AJWS President Answers 10Q Question 4

American Jewish World Service (AJWS), an “international development and human rights organization driven by Judaism’s imperative to pursue justice,” has partnered with 10Q this year. As part of the partnership, Ruth Messinger, president of AJWS answered the fourth question of 10Q:

Question 4:Describe an event in the world that has impacted you this year. How? Why?

Over the past weeks and months, I’ve been shaken to the core by images documenting the horrific effects of the famine in East Africa—a crisis that intensified in July and has since taken tens of thousands of lives. At least 12 million people in Somalia and neighboring Kenya, Ethiopia and Djibouti are suffering from acute food shortages and malnutrition.

Food plays a central and sensory role in the lives of most American Jews, particularly during the Jewish holidays. In many ways, food is a map of our history. Meals, recipes and the acts of eating and drinking teach us about who we are, where we live and where we come from. It’s virtually impossible for us to imagine the horror of not having access to the food we desire or to any food at all. So when we turn on the news and see photos of skeletal, starving children, our instinct is to look away. We direct our attention to more manageable problems in our day-to-day lives: a faulty internet connection or a broken washing machine.

I frequently remind people that there are no easy solutions to global hunger; no quick fixes for decades of political conflict and natural disasters. But, as I often say, we must not retreat to the convenience of being overwhelmed. Change is possible. Work is being done. Take, for example, AJWS’s long-time partner Northern Aid (NAID)—an organization that has been implementing relief, rehabilitation and development initiatives in northeastern Kenya since 1995. Through an innovative, locally-sourced food distribution program, (NAID) is providing direct assistance to marginalized pastoralist communities and vulnerable female-headed households in northern Kenya. NAID is buying goats and cows that will not survive the drought and slaughtering the animals to distribute meat to over 10,000 vulnerable households. This is providing a livelihood to pastoralists whose entire herds will likely be wiped out. It’s also preventing livestock prices from completely bottoming out and supplying much-needed income to pastoralists so they can support their families.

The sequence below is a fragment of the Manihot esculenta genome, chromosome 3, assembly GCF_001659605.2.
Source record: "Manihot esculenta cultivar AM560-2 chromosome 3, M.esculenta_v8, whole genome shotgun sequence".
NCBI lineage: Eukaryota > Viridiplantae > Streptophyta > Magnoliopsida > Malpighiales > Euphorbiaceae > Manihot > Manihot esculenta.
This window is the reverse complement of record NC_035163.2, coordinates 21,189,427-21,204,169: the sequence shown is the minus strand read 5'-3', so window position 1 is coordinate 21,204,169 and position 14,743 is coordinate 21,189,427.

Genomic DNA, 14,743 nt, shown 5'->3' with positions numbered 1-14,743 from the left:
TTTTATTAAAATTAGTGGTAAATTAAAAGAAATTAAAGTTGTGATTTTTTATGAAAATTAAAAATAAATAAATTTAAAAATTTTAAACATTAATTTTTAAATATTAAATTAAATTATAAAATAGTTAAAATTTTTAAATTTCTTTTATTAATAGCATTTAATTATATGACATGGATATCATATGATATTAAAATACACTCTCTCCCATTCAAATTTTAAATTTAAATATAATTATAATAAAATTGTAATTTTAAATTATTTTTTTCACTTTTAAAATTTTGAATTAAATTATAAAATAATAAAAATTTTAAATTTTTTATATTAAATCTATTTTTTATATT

There is much we can do in the United States to ensure that the world’s most marginalized people have control over their own land and can grow their own food sustainably. We must invest more wisely in agriculture so that the hungriest people in the world are no longer victims of land grabs, deforestation, drought and disease. And we must reform our international food aid system so that small-scale farmers in developing countries can replant decimated crops to benefit local communities.

As I begin the New Year, I remind myself that fighting global injustices such as food insecurity takes time, patience and creative thinking. It is a process that requires leaps of faith, strategic risks and clarity of vision. But this work gets to the core of being Jewish—whether our Jewish identity is animated by food, social values, or ritual. It is work that we must prioritize and for which our energies are desperately needed.

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